Ed Woodward has promised to bankroll Ole Gunnar Solskjaer in the summer transfer window and hand the Manchester United boss a warchest for new players.
The Red Devils executive vice-chairman has come out publicly to back Solskjaer on several occasions over the past two years, even amid growing speculation United were considering replacing him with former Tottenham manager Mauricio Pochettino.
Solskjaer has spent an eye-watering £180million since the summer of 2019, which is more than any other club in major European football.
And Man United's spending is set to continue as Woodward, who clearly believes in the direction Solskjaer is taking the Old Trafford club, has vowed to hand him even more cash.
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"What happens on the field is clearly our top priority," said Woodward, in a recent fans' forum meeting held virtually with Manchester United supporters.
"And while it's not the same without fans in the stadium, we've seen lots of highs since our last meeting in April, with that 14-game unbeaten run to finish third in last season's Premier League run and great wins against PSG and RB Leipzig on our return to the Champions League this season.
"Of course, we recognise there's more hard work ahead to achieve the consistency needed to win trophies.
"But we see positive signs on the pitch and the training ground that reinforce our belief in the progress being made by Ole, his coaching team and the players.
"I told this forum back in April that we remained committed to strengthening the squad, while being disciplined in our spending during the pandemic.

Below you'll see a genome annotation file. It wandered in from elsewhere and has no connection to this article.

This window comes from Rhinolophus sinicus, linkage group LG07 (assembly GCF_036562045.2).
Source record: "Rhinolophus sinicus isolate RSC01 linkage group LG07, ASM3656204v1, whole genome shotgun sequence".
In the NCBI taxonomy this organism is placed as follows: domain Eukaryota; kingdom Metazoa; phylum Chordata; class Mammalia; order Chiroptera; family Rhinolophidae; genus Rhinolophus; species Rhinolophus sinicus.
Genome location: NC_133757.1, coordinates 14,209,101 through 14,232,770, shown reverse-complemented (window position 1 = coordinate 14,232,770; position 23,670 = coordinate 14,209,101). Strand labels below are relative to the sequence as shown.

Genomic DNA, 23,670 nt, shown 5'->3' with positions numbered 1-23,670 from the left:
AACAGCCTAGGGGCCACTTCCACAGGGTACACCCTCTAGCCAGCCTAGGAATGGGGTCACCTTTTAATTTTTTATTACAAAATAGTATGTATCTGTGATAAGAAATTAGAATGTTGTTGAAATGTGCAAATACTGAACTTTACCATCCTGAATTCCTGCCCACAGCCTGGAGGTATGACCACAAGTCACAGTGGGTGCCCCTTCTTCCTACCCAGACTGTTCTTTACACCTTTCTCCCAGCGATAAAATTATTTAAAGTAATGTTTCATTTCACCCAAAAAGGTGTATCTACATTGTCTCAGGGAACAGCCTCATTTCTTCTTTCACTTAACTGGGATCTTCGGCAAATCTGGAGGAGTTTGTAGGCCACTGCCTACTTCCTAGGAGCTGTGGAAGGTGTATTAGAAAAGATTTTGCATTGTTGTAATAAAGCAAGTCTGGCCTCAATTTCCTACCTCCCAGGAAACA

"I believe we've delivered on that, with the additions we made during the summer taking our total net spending to over €200million (£180m) since summer 2019 – more than any other major European club over that period.
"We will continue to support Ole with a planned, long-term approach to recruitment, focused on the summer windows."
Woodward also confirmed that Manchester United are in discussions with UEFA, the European Club Association, and other clubs on the continent about the future of UEFA's club competitions.
The format of the Champions League is at the top of the agenda, with talks that a break-away Super League could become part of a radical overhaul post 2024.
Woodward added: "Most of my time in this regard is focused, through the ECA and the UCCSA [a joint-venture between the ECA and UEFA], on the strengthening of existing UEFA club competitions.
"The dialogue focuses on them continuing to be predominantly mid-week games having little or no impact on the Premier League.
"We believe that any changes to European competition post-2024 must be complementary to thriving domestic leagues.
"Other domestic leagues feel the same way, reflected in conversation with our counterparts in other clubs and countries.
"What I can assure you of is that we will keep match-going fans firmly in the centre of thoughts, whether with the Premier League, ECA or UEFA, and across our decision-making processes overall, because the past eight months has reminded us all of just how crucial you are to the fabric of the game. This game without fans is nothing."
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